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Aitchison, Essex, Self-harm in immigration detention- political, not (just) medical (1).pdf (360.11 kB)

Self-harm in immigration detention: political, not (just) medical

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journal contribution
posted on 2023-01-04, 09:26 authored by Guy AitchisonGuy Aitchison, Ryan Essex
Self-harm within immigration detention centres has been a widely documented phenomenon, occurring at far higher rates than the wider community. Evidence suggests that factors such as the conditions of detention and uncertainty about refugee status are among the most prominent precipitators of self-harm. While important in explaining self-harm, this is not the entire story. In this paper, we argue for a more overtly political interpretation of detainee self-harm as resistance and assess the ethical implications of this view, drawing on interviews with detainees from Australia’s offshore system. Self-harm by detainees is not only a medical ‘condition’ arising in response to oppression but a form of political action to lessen or contest it. We first establish how self-harm could be conceptualised as resistance. We then discuss its political purpose, noting it serves at least three functions: intrinsic, instrumental and disruptive or coercive. Viewing detainee self-harm as political resistance is a supplement to (rather than a substitute for) a medical approach. However, conceptualising self-harm this way has several advantages, namely, moving away from the idea that such behaviour is ‘maladaptive’, recognising detainees as political agents, combatting government claims of ‘manipulation’ and ‘blackmail’ and clarifying the duties of healthcare workers who work in detention.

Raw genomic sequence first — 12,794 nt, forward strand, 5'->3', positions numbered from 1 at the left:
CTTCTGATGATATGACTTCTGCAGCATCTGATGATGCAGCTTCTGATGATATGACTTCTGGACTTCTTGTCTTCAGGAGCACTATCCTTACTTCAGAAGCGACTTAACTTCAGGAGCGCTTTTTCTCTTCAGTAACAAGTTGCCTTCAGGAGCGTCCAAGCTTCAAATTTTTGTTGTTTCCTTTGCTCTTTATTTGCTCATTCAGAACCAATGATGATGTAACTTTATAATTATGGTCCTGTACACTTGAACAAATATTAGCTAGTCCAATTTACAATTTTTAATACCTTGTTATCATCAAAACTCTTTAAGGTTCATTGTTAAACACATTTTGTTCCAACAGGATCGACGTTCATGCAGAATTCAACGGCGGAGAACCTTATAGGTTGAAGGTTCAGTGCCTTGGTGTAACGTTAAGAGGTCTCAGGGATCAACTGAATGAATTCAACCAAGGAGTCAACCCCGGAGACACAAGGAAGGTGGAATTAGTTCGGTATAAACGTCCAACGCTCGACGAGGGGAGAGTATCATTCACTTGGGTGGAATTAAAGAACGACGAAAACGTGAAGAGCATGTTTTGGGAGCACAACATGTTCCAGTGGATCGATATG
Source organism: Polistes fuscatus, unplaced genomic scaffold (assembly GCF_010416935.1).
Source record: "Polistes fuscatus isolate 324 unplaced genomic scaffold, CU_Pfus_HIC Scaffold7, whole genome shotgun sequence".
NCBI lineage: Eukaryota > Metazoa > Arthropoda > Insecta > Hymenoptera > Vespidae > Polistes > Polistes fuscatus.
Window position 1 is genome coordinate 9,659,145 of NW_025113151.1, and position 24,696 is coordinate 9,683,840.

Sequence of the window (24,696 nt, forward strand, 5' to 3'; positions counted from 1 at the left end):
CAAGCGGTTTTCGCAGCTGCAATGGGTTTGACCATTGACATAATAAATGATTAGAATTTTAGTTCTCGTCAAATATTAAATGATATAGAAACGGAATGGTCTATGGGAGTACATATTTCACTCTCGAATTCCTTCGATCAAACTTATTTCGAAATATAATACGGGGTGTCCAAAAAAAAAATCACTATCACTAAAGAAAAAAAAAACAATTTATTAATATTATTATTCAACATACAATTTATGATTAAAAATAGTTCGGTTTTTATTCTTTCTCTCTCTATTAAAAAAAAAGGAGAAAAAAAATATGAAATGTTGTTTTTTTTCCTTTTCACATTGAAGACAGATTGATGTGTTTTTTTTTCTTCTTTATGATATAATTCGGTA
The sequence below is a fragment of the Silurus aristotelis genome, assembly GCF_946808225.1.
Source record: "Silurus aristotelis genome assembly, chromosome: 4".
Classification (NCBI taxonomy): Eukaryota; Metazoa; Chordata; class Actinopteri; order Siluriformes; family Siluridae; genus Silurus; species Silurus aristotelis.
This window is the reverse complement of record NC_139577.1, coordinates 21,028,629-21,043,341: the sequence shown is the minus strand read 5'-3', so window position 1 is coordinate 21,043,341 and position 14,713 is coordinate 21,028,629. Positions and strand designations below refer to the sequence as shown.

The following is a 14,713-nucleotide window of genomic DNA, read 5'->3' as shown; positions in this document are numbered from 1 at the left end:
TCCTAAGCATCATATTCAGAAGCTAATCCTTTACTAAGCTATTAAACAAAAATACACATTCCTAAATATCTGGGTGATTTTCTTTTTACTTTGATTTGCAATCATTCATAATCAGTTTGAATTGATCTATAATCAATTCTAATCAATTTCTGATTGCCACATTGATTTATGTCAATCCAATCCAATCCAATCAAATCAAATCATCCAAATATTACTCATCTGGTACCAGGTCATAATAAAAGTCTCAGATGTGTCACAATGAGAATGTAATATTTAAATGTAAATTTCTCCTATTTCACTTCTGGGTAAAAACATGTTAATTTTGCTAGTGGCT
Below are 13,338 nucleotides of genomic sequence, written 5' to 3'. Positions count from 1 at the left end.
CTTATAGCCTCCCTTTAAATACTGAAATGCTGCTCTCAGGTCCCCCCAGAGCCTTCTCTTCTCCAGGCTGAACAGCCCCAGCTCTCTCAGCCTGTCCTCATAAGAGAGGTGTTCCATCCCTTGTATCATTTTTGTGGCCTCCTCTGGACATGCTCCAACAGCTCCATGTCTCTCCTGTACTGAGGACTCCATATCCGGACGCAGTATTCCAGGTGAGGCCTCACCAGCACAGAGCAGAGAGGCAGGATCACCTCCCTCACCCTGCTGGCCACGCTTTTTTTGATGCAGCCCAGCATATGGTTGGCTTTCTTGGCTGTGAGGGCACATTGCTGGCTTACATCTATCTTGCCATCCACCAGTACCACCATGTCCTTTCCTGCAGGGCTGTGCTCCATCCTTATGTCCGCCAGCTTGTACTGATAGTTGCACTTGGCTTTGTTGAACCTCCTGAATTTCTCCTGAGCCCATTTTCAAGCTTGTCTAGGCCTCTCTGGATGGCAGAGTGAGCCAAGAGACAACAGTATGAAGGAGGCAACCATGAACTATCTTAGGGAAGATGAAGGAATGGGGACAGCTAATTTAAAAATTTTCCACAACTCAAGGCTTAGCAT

Funding

BA/Leverhulme Small Grant -“Starving for Dignity: Re-framing the Ethics of Hunger Strikes”. J16998 and 21/18405

History

School

  • Social Sciences and Humanities

Department

  • International Relations, Politics and History

Published in

Journal of Medical Ethics

Publisher

BMJ

Version

  • AM (Accepted Manuscript)

Rights holder

© Author(s) (or their employer(s))

Publisher statement

This article has been accepted for publication in Journal of Medical Ethics, 2022 following peer review, and the Version of Record can be accessed online at https://doi.org/10.1136/jme-2022-108366.

Acceptance date

2022-12-11

Publication date

2022-12-29

Copyright date

2022

ISSN

0306-6800

eISSN

1473-4257

Language

  • en

Depositor

Dr Guy Aitchison. Deposit date: 3 January 2023

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